How it worked

Scientists and volunteers gathered at Waimangaroa Hall, at the foot of the Denniston Plateau, for a welcome and briefing at 6pm on Friday, March 2.

 A bioblitzer scours the plateau new and interesting inhabitants. Photo: Dave Brooks.

A bioblitzer scours the plateau new and interesting inhabitants. Photo: Dave Brooks.

The 150 people were assigned to 12 teams led by scientists who are experts in everything from lizards, birds, ants and moths to liverworts and tussocks.

The BioBlitz was organised by Forest & Bird Top of the South Field Officer Debs Martin, Rachel Hurford and Ali Burnett, with great support from Forest & Bird’s West Coast branch. Among those who took part were Forest & Bird Conservation Ambassador and eminent scientist Sir Alan Mark, natural history film-maker, photographer and author Rod Morris and many other leading experts in their fields.

The number of volunteers was capped for health and safety reasons, and many disappointed people had to be turned away. Forest & Bird allowed a few representatives from Australian mining company Bathurst Resources – which wants to destroy the plateau with an open-cast coal mine – to join the BioBlitz.

The first team – led by pollination biologist Dave Pattemore – headed out at 8pm to the Whareatea area of the plateau to search for nocturnal animals and check on the night cameras Dave had set up in the afternoon. Despite the drenching rain, the team stayed out long enough to hear great spotted kiwi and weka calling, and they found giant land snails, freshwater crayfish (koura), insects, plants and fungi.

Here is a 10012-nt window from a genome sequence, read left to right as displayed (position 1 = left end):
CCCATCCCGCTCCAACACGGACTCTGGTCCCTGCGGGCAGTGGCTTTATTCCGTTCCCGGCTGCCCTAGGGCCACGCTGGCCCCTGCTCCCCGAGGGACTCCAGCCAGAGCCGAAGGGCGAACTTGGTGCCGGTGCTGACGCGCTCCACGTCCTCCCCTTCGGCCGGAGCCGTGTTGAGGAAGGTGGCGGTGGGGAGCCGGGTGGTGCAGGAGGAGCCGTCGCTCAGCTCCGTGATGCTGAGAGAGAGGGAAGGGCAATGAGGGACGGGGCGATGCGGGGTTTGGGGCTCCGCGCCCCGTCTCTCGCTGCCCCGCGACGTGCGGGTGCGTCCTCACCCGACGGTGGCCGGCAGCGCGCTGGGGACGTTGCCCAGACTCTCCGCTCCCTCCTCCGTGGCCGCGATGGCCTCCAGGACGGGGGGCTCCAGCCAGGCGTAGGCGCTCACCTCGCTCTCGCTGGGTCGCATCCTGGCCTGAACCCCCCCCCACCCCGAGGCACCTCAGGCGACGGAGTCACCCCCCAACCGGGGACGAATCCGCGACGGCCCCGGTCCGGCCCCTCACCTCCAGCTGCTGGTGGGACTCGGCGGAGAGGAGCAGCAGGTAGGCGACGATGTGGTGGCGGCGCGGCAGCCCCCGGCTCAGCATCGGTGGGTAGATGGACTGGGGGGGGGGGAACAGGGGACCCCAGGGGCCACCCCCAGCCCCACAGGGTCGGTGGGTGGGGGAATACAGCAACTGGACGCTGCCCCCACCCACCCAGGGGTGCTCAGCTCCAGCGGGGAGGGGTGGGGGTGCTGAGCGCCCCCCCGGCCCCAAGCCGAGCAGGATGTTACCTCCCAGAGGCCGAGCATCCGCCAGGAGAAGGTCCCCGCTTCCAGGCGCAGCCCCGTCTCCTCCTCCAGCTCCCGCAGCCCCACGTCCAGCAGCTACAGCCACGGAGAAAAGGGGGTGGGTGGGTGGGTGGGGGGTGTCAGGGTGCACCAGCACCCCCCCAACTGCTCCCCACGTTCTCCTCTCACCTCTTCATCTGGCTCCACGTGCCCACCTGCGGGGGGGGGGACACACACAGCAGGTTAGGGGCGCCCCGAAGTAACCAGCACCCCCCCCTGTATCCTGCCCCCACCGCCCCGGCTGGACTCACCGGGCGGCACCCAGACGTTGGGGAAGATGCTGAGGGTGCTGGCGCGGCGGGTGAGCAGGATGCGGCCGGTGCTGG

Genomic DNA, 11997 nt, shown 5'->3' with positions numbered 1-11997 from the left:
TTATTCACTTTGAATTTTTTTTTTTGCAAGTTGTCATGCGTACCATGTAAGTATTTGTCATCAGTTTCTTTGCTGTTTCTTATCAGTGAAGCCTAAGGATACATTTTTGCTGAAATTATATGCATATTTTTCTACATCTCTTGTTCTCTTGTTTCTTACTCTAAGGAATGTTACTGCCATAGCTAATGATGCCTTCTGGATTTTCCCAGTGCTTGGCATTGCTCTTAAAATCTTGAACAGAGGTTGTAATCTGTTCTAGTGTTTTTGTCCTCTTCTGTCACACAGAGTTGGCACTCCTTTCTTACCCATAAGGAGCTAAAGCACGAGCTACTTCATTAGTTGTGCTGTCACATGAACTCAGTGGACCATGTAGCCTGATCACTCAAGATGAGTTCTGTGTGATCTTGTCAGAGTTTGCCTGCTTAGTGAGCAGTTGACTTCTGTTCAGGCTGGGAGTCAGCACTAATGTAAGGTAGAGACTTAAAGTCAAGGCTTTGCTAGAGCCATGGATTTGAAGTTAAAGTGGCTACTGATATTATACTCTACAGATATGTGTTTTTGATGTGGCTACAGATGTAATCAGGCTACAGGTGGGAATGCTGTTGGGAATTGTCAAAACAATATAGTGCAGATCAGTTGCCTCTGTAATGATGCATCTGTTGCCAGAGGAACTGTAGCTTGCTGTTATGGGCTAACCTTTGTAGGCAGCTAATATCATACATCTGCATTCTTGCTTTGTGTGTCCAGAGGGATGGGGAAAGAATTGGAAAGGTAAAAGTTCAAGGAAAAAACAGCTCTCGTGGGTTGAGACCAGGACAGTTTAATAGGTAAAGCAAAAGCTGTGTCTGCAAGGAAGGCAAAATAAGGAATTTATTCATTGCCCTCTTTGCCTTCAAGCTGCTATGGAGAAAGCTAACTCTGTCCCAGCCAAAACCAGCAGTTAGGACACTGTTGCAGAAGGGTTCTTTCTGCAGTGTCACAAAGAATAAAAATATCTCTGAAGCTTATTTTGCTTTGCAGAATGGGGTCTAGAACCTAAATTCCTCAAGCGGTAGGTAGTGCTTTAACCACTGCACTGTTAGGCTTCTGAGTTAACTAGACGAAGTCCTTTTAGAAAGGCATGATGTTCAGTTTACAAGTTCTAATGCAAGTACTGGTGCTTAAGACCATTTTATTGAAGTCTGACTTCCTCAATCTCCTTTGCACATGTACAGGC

The sky cleared on Saturday, and BioBlitzers met again at Waimangaroa Hall at 8am. The teams set off to defined areas of the plateau with maps, handheld GPS devices to plot their finds, cameras, collection containers and spreadsheets to detail the finds.

Base camp moved up the hill to the Friends o f the Hill Museum on the Denniston Plateau on Saturday afternoon, and the teams returned from their day out with photographs and samples of the plants and insects they found.

Night teams again headed out at dusk, and the first day teams resumed their searches at 6.30am on Sunday. For two hours, a helicopter – the time paid for by a donor – ferried scientists to the upper extents of the Waimangaroa gorge and Deep Stream, which otherwise would have been out of range during the two-day event.

The BioBlitz’s official close was at Waimangaroa Hall at 2pm on Sunday, when each team detailed the highlights of the weekend.

It will take some time for all data to be tallied and for the scientists to study their samples. It is likely the BioBlitz will turn up new species of plants and animals, and that species not previously known to be at Denniston will be identified.  

Rod Morris said the weekend had been “pretty incredible” and the knowledge that had been gained from 150 pairs of eyes would be important in protecting the plateau against development. “Given the low level of predation evident on Powelliphanta shells, and the presence of ground dwelling giant weta, it confirms reports there are hardly any predators on the plateau, it’s like a natural mainland island, a modern day “Noah’s Ark”  for conservation,” he said. “Why would you want to muck that up? Mining on the Denniston Plateau would not only be destructive of the environment here to a phenomenal extent but it will also destroy New Zealand’s clean green reputation.”